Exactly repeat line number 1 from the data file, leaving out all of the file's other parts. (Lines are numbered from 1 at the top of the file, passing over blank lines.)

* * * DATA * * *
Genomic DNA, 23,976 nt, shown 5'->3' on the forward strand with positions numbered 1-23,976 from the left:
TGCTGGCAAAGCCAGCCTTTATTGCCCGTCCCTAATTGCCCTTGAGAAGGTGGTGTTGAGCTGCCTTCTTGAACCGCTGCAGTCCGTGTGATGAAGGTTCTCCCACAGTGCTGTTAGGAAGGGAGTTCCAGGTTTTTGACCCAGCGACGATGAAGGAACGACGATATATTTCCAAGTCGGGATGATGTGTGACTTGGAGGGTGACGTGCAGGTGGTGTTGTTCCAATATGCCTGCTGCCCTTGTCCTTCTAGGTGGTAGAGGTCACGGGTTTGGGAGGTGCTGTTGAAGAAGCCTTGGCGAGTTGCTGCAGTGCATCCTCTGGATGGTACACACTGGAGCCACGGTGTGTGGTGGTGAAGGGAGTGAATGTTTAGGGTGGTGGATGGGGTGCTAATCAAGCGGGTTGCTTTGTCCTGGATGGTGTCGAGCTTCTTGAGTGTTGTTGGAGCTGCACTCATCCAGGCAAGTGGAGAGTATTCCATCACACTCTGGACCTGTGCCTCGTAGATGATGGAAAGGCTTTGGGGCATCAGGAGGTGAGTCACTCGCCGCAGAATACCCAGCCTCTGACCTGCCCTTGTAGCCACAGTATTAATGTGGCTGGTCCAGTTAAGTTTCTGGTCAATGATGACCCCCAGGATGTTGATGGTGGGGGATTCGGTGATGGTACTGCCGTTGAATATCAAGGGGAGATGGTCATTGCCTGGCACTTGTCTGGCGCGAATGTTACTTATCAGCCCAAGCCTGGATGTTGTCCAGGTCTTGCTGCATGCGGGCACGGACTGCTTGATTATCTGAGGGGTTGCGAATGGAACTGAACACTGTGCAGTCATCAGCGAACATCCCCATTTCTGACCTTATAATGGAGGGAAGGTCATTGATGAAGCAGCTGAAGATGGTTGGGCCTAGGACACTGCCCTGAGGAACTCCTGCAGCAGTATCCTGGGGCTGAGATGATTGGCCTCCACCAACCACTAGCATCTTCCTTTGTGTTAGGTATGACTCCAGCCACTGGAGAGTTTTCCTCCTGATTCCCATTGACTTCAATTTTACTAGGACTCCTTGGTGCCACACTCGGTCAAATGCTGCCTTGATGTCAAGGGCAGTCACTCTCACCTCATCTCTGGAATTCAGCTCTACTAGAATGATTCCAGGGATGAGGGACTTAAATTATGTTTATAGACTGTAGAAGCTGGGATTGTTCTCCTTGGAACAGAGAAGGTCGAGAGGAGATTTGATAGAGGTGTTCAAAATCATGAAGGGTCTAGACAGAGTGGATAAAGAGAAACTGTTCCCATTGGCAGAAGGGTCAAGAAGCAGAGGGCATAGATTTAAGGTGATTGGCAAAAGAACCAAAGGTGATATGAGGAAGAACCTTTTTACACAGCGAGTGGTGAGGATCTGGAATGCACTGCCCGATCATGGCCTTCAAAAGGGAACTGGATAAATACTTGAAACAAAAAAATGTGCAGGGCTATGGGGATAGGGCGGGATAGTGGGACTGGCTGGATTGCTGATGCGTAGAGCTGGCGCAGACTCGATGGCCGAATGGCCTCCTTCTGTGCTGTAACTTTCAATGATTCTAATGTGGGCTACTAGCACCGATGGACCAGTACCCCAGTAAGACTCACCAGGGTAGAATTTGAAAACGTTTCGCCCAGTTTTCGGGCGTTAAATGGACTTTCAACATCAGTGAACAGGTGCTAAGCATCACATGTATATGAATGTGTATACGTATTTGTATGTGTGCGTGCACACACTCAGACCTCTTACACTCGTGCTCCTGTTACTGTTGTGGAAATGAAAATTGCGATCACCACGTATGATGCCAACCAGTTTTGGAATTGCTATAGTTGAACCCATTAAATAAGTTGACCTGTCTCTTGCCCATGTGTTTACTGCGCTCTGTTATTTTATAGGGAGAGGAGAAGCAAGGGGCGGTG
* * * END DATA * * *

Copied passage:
Genomic DNA, 23,976 nt, shown 5'->3' on the forward strand with positions numbered 1-23,976 from the left: